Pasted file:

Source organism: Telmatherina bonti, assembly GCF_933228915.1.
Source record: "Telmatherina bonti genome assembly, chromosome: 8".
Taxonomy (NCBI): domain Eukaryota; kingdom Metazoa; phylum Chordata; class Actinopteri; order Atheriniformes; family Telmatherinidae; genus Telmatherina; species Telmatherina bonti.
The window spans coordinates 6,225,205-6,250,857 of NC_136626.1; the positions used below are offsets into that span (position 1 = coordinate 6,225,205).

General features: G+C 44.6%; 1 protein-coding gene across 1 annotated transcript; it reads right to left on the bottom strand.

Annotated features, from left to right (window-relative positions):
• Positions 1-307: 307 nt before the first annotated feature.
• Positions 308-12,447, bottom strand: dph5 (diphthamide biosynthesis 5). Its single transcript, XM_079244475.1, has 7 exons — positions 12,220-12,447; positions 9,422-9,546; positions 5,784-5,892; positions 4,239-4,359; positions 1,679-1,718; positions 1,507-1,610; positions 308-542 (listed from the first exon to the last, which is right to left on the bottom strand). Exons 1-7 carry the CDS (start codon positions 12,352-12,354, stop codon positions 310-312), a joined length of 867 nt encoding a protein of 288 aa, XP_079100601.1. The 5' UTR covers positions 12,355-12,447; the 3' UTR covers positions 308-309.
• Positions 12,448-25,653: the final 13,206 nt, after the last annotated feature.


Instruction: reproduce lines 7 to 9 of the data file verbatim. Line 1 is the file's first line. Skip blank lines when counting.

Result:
• Positions 1-307: 307 nt before the first annotated feature.
• Positions 308-12,447, bottom strand: dph5 (diphthamide biosynthesis 5). Its single transcript, XM_079244475.1, has 7 exons — positions 12,220-12,447; positions 9,422-9,546; positions 5,784-5,892; positions 4,239-4,359; positions 1,679-1,718; positions 1,507-1,610; positions 308-542 (listed from the first exon to the last, which is right to left on the bottom strand). Exons 1-7 carry the CDS (start codon positions 12,352-12,354, stop codon positions 310-312), a joined length of 867 nt encoding a protein of 288 aa, XP_079100601.1. The 5' UTR covers positions 12,355-12,447; the 3' UTR covers positions 308-309.
• Positions 12,448-25,653: the final 13,206 nt, after the last annotated feature.